We didn't desecrate the body by dragging it through the streets, we provided the full spectrum of medical support in order to save his life. The publication of the post-mortem photo isn't a sign of disrespect, but simply documentation of the fact. Burying him in a pigskin shroud would be desecration, but a perfectly appropriate one. We should do that for all Islamic terrorists. I agree on the irony, though. Has anyone ever heard of Muslim hospitals outside of Muslim countries?

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  9. #19  
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    I've been reading this thread but have been hesitant to post on it because my own feelings are so mixed.

    On one hand, publishing a photo of the corpse, grisly or not, is not the same thing as dragging the body through the streets. There is a dynamism about the physical act of attaching the body to a vehicle and driving it through town, scraping and bumping the corpse as you go, to the accompaniment of a cheering crowd. Certainly, a still photo of injuries sustained while resisting arrest and, as Ody pointed out, after receiving decent medical treatment at a good hospital, does not in any way equate to dragging the body through town.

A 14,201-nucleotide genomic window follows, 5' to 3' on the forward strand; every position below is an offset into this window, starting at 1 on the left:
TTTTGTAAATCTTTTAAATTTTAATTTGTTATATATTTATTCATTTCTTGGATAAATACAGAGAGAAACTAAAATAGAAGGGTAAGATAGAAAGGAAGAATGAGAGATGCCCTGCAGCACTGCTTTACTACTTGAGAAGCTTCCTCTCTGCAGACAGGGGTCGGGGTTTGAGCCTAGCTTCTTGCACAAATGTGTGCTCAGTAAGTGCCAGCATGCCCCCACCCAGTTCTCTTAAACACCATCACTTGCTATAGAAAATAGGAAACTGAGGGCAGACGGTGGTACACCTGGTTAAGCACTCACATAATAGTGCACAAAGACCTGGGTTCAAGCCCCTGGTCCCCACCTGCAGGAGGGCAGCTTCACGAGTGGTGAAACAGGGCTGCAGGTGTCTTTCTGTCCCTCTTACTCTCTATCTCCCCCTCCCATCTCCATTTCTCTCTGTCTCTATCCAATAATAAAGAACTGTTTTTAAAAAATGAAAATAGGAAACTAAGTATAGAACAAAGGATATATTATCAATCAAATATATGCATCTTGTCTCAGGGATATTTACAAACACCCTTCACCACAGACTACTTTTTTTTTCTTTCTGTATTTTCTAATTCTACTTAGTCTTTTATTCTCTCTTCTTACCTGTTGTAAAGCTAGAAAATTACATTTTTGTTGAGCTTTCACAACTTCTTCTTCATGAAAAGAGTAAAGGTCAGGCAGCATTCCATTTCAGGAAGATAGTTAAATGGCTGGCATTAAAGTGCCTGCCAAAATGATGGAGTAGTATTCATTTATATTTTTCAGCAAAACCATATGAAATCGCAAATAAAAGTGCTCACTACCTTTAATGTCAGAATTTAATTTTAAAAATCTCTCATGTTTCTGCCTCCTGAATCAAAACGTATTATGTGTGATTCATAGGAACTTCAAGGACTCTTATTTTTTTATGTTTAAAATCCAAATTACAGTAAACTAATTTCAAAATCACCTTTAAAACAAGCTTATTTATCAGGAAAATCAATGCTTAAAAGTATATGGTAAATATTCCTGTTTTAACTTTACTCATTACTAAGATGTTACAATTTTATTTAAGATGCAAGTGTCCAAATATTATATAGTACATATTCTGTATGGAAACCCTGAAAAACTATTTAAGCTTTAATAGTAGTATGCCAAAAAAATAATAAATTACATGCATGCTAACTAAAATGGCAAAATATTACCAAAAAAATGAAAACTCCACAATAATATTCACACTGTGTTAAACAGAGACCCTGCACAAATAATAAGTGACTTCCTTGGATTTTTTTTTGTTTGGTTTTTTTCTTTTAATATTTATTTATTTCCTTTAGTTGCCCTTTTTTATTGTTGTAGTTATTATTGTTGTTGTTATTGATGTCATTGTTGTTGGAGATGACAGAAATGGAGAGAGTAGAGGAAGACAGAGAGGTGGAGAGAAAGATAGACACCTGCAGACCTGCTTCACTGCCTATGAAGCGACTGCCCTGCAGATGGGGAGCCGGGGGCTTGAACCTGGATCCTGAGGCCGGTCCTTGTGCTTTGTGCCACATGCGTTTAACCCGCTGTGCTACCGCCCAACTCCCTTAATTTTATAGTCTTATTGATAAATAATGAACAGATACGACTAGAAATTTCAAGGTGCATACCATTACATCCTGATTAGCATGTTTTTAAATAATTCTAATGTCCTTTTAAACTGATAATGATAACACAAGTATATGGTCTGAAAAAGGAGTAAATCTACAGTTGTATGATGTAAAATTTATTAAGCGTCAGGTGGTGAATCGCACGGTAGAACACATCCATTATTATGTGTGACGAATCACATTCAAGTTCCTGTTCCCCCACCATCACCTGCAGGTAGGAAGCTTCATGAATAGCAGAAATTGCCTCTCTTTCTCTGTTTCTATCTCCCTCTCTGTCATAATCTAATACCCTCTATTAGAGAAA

I think NJCardFan was--and forgive me, NJ, if I'm ascribing the wrong motives to you here--referring to the voyeuristic vengeance aspect of both cases. Whether a body is being dragged through a street or whether a still image of its grisly condition is being distributed through some media or other, what is being satisfied in the viewer is a sense of vengeance. The fear, rage and helplessness that the corpse inspired when he was a live person finds an outlet in a public display of that corpse's desecration. I was raised to believe that this particular human impulse reduces us spiritually, and in that sense I agree with NJCardFan that the impulse to view the photo may carry the same moral weight as the impulse to view that corpse's desecration in any other way.

    As to the public executions of the past, there has always been an ambivalence about watching such executions. While public hangings, drownings, beheadings, etc. satisfied both the need of the powerful to keep the rabble in line and the need of the rabble to satisfy its own blood lust, there was also a great repulsion against the acts of killing and display which often projected themselves onto the person of the executioner.

    The Executioner's Song

    ...Eventually the condemned man appears, and is led in a procession to the site of execution. He is pleading for his sins to be forgiven, but also for the mercy of being beheaded by the sword, instead of the prescribed end for counterfeiters: death by fire. Authorities refuse. His closest companion at the end is the German city's master executioner, an elderly man who seats the prisoner in a chair and builds the fire.